Rebecca Longworth takes us on a voyage with the cast and crew of We Players’ Odyssey. Keep your eye on our blog for more updates from this unique production. Want to plug another group, artist or project from the Bay Area’s diverse small theater scene? Write us and let us know!
Welcome to Postcards from The Odyssey. This is the first in a biweekly series taking you behind the scenes of We Players’ current production, The Odyssey on Angel Island, playing May 12 – July 1 at Angel Island State Park.
It seems as though whenever I talk about this show, someone asks if there’s an ampitheatre on the island. Nope – this Odyssey uses the entire island as a stage: we actors get plenty of exercise running amongst the spectacular natural environs, historic buildings, and decommissioned military installations of Angel Island. The audience will follow us hither and yon, on foot or bike – or, for those that need it, there’s a special vehicle on selected days. They’ll also interact with the performers in many scenes, so some of our rehearsals seem to consist of chatting with imaginary friends while we eagerly await the addition of audience members!
As you can imagine, staging a play on a 742-acre island is an enormous undertaking. Members of our production team take trips to the island throughout the week, and our site manager, Dave, actually lives there full time. Each weekend the performers (12 actors and 7 to 10 musicians) join the production team and volunteers on the island for two days of rehearsals. We arrive Saturday morning, rehearse during the day, and spend Saturday night so that we can rehearse Sunday starting in the morning. We take ferries from San Francisco or Tiburon to get to the island, and sleep in bunk beds in a dorm or outside in tents. It’s kind of like summer stock meets summer camp, with spectacular views of San Francisco and geeky mythology references. Luckily, we all like each other a whole lot. But life on the island could be a post in itself… (hint).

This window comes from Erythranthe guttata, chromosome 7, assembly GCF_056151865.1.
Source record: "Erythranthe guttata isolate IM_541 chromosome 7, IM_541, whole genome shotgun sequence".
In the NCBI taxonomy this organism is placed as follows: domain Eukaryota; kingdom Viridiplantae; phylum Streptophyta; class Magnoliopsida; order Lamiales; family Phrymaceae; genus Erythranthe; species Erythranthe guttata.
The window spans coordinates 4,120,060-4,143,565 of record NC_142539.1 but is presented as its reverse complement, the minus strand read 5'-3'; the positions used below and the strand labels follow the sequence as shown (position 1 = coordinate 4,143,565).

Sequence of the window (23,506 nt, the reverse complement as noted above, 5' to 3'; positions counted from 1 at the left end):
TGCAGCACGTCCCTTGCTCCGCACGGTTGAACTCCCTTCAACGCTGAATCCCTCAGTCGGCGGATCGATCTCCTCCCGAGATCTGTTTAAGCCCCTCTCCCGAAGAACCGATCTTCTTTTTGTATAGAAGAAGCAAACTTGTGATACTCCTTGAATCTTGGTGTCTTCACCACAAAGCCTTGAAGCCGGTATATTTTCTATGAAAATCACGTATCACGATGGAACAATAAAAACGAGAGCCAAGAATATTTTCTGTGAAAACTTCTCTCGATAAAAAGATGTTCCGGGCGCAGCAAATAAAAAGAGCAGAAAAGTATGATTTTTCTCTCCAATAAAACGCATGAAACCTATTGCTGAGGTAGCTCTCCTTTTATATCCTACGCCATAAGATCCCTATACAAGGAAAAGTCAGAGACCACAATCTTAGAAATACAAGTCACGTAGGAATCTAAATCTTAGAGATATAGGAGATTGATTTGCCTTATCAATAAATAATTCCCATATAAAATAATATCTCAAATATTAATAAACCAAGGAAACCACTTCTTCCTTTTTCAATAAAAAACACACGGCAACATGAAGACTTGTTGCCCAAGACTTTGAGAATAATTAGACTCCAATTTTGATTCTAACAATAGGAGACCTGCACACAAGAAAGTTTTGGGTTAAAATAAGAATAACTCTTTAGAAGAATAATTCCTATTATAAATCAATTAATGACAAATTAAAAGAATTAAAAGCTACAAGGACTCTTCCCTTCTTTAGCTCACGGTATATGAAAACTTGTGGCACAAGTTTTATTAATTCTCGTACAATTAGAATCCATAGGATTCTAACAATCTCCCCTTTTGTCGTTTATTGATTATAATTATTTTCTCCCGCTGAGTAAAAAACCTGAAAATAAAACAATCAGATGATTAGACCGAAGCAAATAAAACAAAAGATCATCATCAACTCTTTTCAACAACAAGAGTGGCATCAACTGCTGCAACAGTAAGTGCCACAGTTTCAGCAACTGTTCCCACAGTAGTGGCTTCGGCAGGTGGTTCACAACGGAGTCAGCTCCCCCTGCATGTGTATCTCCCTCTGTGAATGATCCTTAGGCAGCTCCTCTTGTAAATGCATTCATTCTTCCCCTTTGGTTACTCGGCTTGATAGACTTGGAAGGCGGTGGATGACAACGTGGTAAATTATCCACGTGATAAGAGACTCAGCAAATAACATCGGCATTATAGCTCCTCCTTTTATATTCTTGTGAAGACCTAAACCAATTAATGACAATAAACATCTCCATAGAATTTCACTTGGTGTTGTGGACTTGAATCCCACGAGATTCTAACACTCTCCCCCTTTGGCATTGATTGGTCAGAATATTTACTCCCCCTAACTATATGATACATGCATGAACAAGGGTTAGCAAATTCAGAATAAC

Right now, I’m excited to share with you some fabulous shots of a recent rehearsal, taken by our most excellent photographers, Mark Kitaoka and Tracy Martin. They’re some of the most fun and friendly people I can think of to spend a chilly Saturday with, and they take gorgeous photos! We have a production-photo-shoot this weekend, and I’m totally jealous that I’m not one of the lucky ones donning costume and looking artfully intense for the camera.
Here we’re rehearsing a scene in the old military hospital near the East Garrison. Julie Douglas, playing Circe, is talking to our director, Ava Roy, about a ritual her character will perform with Telemachus (James Udom, who’s in the tub). Note the fabulous golden bathtub!
Natty Justiniano looks to be deep in thought in one room of the hospital. Or he could be checking Facebook.
Director Ava Roy and actor Caroline Parsons watch members of the ensemble rehearse on the hospital’s upper levels.
Maria Leigh, Libby Kelly and Caroline Parsons – playing sweet-voiced nymphs – rehearse with music director Charlie Gurke in the old Fort MacDowell military chapel. The military used the chapel to offer services of all varieties; we’re creating a shrine to Athena in it.
Actors visible through a window in the hospital.
Caroline as Calypso and James as Telemachus frolic on Quarry Beach while Ross Travis as Hermes determines how best to deliver a message from Zeus. It’s always a beach party with Calypso. And Hermes usually has bad news. Couldn’t you just look at that view forever?
More song rehearsals at Quarry Beach. Here you can barely make out Maria’s arm behind James, and three of Joan Howard’s limbs behind Charlie, who is playing his awesome and very portable melodica. Ava looks like she’s giggling at something; and there’s Claire Slattery and Caroline Parsons laughing as well. In this scene Caroline plays the nymph Calypso, with backup from other Oceanid nymphs, played by the other ladies.
Rebecca Longworth plays Eurycleia, Hera, and Anticleia – among other roles – in The Odyssey on Angel Island. When not performing, directing, or producing, she creates motion graphics for Truc Designs, Inc. Rebecca recently directedBuried Child for Boxcar Theatre, and occasionally blogs about her goings-on at www.rebeccalongworth.wordpress.comor tweets (more frequently) @directorebeccer.